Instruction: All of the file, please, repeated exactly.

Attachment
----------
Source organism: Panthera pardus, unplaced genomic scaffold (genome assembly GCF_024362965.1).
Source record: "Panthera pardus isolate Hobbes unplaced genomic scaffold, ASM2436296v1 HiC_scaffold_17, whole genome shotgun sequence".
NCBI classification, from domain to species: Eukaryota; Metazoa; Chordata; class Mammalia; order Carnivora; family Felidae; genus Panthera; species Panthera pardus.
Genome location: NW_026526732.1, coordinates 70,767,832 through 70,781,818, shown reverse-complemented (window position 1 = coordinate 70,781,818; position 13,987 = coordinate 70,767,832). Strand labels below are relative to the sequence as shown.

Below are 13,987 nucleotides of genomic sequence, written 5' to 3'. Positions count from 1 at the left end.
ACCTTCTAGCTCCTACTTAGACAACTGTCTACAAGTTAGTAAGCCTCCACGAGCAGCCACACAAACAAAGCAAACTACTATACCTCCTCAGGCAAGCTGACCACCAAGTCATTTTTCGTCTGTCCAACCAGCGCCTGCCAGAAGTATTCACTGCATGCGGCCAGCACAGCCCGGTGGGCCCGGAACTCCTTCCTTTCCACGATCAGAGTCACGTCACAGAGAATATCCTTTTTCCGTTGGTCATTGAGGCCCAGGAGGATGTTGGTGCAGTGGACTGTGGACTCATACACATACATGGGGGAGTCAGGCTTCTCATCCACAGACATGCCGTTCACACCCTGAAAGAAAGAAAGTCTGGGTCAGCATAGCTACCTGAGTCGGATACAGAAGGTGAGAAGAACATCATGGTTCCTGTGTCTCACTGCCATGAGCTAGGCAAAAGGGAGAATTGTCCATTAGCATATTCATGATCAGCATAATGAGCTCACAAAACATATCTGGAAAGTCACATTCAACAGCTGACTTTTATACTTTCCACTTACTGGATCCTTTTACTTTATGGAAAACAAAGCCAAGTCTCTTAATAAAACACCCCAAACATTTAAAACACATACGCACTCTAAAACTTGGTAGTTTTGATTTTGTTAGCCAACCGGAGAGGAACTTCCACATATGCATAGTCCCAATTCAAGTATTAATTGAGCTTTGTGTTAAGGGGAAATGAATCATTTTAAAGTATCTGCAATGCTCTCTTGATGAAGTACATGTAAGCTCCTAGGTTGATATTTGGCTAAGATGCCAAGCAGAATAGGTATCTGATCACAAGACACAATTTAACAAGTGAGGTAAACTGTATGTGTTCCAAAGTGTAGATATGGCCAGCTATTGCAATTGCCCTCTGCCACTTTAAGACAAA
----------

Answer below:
Source organism: Panthera pardus, unplaced genomic scaffold (genome assembly GCF_024362965.1).
Source record: "Panthera pardus isolate Hobbes unplaced genomic scaffold, ASM2436296v1 HiC_scaffold_17, whole genome shotgun sequence".
NCBI classification, from domain to species: Eukaryota; Metazoa; Chordata; class Mammalia; order Carnivora; family Felidae; genus Panthera; species Panthera pardus.
Genome location: NW_026526732.1, coordinates 70,767,832 through 70,781,818, shown reverse-complemented (window position 1 = coordinate 70,781,818; position 13,987 = coordinate 70,767,832). Strand labels below are relative to the sequence as shown.

Below are 13,987 nucleotides of genomic sequence, written 5' to 3'. Positions count from 1 at the left end.
ACCTTCTAGCTCCTACTTAGACAACTGTCTACAAGTTAGTAAGCCTCCACGAGCAGCCACACAAACAAAGCAAACTACTATACCTCCTCAGGCAAGCTGACCACCAAGTCATTTTTCGTCTGTCCAACCAGCGCCTGCCAGAAGTATTCACTGCATGCGGCCAGCACAGCCCGGTGGGCCCGGAACTCCTTCCTTTCCACGATCAGAGTCACGTCACAGAGAATATCCTTTTTCCGTTGGTCATTGAGGCCCAGGAGGATGTTGGTGCAGTGGACTGTGGACTCATACACATACATGGGGGAGTCAGGCTTCTCATCCACAGACATGCCGTTCACACCCTGAAAGAAAGAAAGTCTGGGTCAGCATAGCTACCTGAGTCGGATACAGAAGGTGAGAAGAACATCATGGTTCCTGTGTCTCACTGCCATGAGCTAGGCAAAAGGGAGAATTGTCCATTAGCATATTCATGATCAGCATAATGAGCTCACAAAACATATCTGGAAAGTCACATTCAACAGCTGACTTTTATACTTTCCACTTACTGGATCCTTTTACTTTATGGAAAACAAAGCCAAGTCTCTTAATAAAACACCCCAAACATTTAAAACACATACGCACTCTAAAACTTGGTAGTTTTGATTTTGTTAGCCAACCGGAGAGGAACTTCCACATATGCATAGTCCCAATTCAAGTATTAATTGAGCTTTGTGTTAAGGGGAAATGAATCATTTTAAAGTATCTGCAATGCTCTCTTGATGAAGTACATGTAAGCTCCTAGGTTGATATTTGGCTAAGATGCCAAGCAGAATAGGTATCTGATCACAAGACACAATTTAACAAGTGAGGTAAACTGTATGTGTTCCAAAGTGTAGATATGGCCAGCTATTGCAATTGCCCTCTGCCACTTTAAGACAAA